Blue has an implied meaning of melancholy and quiet. It’s perfectly suited to be the dominant hue in artist Zhang Xing’s paintings.
Zhang describes herself as a romanticist, but most of her work utilizes lonesome tones and sad symbols to cast a bleak reflection of the real world.
While her early work is cast in grays and reflects the stories and feelings of her adolescence, Zhang’s recent creations have been more colorful and imaginative.
Don’t Go might best exemplify the shift in her attitude. The painting was created soon after Zhang’s grandmother died, and in it the woman is transformed into a dove that is embraced by two girls who are unwilling to release it.
It can be hard to distinguish whether the characters in Zhang’s creations are happy, angry or sad. Most share the same blank face – a reflection of the artist’s own mental state.
A Secret on the Tree explores Zhang’s thoughts on death. In this painting, a blue fox has died, and a girl is holding it with sad expression. The other foxes look on, worried and scared.
“It is inevitable that everyone must experience death one day. Before that day arrives, how should we regard the matter of death? I think it’s an interesting question,” Zhang said.
Another painting Flew Away has the same theme: death. It was created for Zhang’s college classmate, who died around that time.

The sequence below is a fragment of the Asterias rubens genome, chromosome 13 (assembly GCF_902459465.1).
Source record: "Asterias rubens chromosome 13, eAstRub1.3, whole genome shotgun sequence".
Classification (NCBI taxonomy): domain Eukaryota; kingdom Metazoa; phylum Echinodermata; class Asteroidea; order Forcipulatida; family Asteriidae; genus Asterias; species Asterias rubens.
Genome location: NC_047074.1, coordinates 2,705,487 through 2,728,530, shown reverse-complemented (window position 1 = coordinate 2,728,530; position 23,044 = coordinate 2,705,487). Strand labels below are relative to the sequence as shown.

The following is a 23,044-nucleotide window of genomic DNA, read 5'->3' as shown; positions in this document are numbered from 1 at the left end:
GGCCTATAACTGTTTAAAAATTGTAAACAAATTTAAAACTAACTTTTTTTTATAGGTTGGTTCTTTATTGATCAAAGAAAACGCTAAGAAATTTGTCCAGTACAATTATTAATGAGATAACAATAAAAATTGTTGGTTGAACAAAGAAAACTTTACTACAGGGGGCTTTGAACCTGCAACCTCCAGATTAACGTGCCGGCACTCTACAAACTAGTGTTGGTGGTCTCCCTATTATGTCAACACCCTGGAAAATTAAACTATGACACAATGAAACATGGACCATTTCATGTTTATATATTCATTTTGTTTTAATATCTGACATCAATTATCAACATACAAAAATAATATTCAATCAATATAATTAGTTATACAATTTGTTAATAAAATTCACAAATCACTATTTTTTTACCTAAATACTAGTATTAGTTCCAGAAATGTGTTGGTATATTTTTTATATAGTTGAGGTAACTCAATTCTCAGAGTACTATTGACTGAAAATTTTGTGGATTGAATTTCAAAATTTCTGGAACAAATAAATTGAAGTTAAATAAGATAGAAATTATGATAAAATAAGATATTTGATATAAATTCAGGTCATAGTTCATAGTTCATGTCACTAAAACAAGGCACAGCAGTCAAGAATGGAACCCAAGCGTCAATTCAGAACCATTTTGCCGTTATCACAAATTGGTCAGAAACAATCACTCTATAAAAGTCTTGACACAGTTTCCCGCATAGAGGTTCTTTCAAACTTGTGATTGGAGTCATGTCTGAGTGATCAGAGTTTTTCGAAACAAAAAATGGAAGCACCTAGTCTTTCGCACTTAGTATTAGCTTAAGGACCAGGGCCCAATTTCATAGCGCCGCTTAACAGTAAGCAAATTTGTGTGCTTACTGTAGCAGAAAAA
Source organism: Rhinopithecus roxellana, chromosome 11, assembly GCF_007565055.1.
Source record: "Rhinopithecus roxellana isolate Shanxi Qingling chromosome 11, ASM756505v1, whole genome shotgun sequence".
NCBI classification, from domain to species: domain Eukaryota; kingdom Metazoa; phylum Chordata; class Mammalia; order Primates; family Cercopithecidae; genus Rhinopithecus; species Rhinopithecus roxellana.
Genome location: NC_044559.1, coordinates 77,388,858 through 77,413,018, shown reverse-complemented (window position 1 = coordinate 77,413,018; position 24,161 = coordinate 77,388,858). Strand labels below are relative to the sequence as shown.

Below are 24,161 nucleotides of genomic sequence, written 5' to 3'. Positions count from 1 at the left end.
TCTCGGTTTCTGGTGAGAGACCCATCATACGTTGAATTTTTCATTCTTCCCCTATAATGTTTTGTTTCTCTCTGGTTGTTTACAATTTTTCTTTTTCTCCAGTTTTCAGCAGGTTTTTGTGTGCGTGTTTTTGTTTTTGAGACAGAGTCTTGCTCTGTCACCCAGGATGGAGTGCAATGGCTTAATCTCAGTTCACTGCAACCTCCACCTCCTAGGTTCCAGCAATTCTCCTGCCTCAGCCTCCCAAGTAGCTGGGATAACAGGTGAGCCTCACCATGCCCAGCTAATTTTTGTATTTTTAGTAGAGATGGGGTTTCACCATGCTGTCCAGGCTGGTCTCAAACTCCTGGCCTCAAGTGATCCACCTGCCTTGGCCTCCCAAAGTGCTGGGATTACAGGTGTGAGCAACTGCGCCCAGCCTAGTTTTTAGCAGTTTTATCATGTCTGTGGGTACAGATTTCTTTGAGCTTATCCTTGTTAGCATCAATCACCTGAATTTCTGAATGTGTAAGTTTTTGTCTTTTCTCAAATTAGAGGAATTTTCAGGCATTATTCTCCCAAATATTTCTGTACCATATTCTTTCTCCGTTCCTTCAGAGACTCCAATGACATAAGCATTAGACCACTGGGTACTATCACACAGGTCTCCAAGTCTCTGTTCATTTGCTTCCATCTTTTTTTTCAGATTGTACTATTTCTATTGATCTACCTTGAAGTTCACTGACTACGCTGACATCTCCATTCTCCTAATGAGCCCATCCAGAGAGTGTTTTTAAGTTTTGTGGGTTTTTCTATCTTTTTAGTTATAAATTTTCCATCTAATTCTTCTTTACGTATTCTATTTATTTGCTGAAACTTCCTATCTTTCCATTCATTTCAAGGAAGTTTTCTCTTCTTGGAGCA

No Place to Live focuses on the challenge of environmental protection. “With the rise in global temperatures, Arctic ice is melting, and polar bears may have no place to survive in the future,” Zhang said.
Zhang spent her childhood in a small village in Guangdong province. At the age of six, she enrolled in the local elementary school where she met Mr. Lin, her first art teacher.
“He taught us to paint apple trees as the first lesson. I just painted based on imagination. I was so afraid he would be upset with my painting,” Zhang said. But her teacher immediately recognized her potential and gave her a road to follow in her life.
Zhang enrolled in the Sichuan Fine Arts Institute in 2003. Her parents hoped she would become a college teacher, but she elected to pursue a career as an independent artist when she graduated in 2007.
Being a freelance artist is hard and unstable work, and Zhang experienced the greatest crisis of her career in 2010.
When the 2008 financial crisis depressed the domestic art market, Zhang was among the many artists no longer able to find a market for their work. The sudden loss of interest in her work left her feeling very confused about why she was creating. By 2010, she was severely depressed and returned to her parents’ home to find a new direction.
“For most people, the most painful thing is to not know what they really want to do,” Zhang said.
Taking a break from painting did little to lift her spirits. In 2012, Zhang left home to find work in Guangzhou, the heart of the Guangdong province artist community.
“I finally learned that painting is the source of my happiness and the pillar of my spirit. It has nothing to do with money,” Zhang said.